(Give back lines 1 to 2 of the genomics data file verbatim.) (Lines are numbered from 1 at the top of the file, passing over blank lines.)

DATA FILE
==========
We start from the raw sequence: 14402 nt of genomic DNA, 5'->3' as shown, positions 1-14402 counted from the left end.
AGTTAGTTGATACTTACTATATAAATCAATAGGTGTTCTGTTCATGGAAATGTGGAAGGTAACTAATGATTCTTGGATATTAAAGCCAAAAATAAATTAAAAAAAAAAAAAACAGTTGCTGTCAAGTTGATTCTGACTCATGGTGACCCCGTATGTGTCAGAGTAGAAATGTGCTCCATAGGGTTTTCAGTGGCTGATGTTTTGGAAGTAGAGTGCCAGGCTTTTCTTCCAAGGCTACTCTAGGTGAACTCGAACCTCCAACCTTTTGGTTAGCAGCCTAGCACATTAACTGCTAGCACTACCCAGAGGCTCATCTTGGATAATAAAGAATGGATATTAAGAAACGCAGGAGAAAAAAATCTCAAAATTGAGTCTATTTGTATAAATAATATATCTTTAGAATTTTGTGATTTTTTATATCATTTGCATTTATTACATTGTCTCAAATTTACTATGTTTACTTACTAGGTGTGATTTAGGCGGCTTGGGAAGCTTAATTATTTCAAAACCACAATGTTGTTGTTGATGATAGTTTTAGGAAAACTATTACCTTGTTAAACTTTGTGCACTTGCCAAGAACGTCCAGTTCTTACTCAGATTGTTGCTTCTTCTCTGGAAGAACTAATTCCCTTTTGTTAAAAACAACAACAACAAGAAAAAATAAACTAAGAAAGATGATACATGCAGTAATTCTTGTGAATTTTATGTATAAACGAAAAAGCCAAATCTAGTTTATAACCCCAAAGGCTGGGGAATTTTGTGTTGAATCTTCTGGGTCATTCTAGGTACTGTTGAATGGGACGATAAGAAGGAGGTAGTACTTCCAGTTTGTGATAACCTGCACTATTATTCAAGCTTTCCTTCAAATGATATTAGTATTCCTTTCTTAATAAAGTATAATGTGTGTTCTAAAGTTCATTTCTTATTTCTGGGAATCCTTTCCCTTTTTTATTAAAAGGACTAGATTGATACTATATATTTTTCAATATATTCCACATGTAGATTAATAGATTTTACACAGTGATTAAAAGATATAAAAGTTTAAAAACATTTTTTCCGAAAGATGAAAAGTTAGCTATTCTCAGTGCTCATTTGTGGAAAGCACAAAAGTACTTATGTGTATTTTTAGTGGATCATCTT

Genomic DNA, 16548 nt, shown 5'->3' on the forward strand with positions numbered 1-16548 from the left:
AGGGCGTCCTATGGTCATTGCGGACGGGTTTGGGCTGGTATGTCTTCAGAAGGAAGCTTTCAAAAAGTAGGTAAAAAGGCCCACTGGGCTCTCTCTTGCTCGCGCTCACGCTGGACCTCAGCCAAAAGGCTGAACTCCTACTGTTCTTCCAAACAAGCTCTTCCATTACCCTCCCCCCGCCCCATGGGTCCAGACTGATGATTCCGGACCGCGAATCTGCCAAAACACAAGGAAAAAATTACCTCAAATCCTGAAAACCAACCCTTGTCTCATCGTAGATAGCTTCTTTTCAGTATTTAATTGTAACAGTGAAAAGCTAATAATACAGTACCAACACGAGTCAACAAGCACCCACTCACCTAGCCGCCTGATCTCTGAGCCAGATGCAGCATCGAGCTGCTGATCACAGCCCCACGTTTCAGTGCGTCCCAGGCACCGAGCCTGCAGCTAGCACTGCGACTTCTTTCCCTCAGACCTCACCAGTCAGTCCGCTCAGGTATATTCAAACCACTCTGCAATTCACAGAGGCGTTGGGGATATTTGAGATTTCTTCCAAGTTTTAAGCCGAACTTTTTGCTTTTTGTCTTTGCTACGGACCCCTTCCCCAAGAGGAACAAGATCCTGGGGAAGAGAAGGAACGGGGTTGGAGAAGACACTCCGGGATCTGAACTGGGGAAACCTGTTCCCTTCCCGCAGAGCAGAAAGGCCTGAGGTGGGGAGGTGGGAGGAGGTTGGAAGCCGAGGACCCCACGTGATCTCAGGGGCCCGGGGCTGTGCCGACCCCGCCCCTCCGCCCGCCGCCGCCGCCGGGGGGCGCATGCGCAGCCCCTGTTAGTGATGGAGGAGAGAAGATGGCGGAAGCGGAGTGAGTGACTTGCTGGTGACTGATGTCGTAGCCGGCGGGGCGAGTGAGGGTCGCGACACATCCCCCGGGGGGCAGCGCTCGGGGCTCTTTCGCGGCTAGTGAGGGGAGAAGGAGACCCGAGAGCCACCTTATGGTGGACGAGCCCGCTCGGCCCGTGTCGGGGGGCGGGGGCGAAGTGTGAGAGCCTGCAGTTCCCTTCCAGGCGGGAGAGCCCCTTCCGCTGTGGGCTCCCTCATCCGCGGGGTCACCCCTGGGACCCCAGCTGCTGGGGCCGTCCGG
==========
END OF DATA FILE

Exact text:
We start from the raw sequence: 14402 nt of genomic DNA, 5'->3' as shown, positions 1-14402 counted from the left end.
AGTTAGTTGATACTTACTATATAAATCAATAGGTGTTCTGTTCATGGAAATGTGGAAGGTAACTAATGATTCTTGGATATTAAAGCCAAAAATAAATTAAAAAAAAAAAAAACAGTTGCTGTCAAGTTGATTCTGACTCATGGTGACCCCGTATGTGTCAGAGTAGAAATGTGCTCCATAGGGTTTTCAGTGGCTGATGTTTTGGAAGTAGAGTGCCAGGCTTTTCTTCCAAGGCTACTCTAGGTGAACTCGAACCTCCAACCTTTTGGTTAGCAGCCTAGCACATTAACTGCTAGCACTACCCAGAGGCTCATCTTGGATAATAAAGAATGGATATTAAGAAACGCAGGAGAAAAAAATCTCAAAATTGAGTCTATTTGTATAAATAATATATCTTTAGAATTTTGTGATTTTTTATATCATTTGCATTTATTACATTGTCTCAAATTTACTATGTTTACTTACTAGGTGTGATTTAGGCGGCTTGGGAAGCTTAATTATTTCAAAACCACAATGTTGTTGTTGATGATAGTTTTAGGAAAACTATTACCTTGTTAAACTTTGTGCACTTGCCAAGAACGTCCAGTTCTTACTCAGATTGTTGCTTCTTCTCTGGAAGAACTAATTCCCTTTTGTTAAAAACAACAACAACAAGAAAAAATAAACTAAGAAAGATGATACATGCAGTAATTCTTGTGAATTTTATGTATAAACGAAAAAGCCAAATCTAGTTTATAACCCCAAAGGCTGGGGAATTTTGTGTTGAATCTTCTGGGTCATTCTAGGTACTGTTGAATGGGACGATAAGAAGGAGGTAGTACTTCCAGTTTGTGATAACCTGCACTATTATTCAAGCTTTCCTTCAAATGATATTAGTATTCCTTTCTTAATAAAGTATAATGTGTGTTCTAAAGTTCATTTCTTATTTCTGGGAATCCTTTCCCTTTTTTATTAAAAGGACTAGATTGATACTATATATTTTTCAATATATTCCACATGTAGATTAATAGATTTTACACAGTGATTAAAAGATATAAAAGTTTAAAAACATTTTTTCCGAAAGATGAAAAGTTAGCTATTCTCAGTGCTCATTTGTGGAAAGCACAAAAGTACTTATGTGTATTTTTAGTGGATCATCTT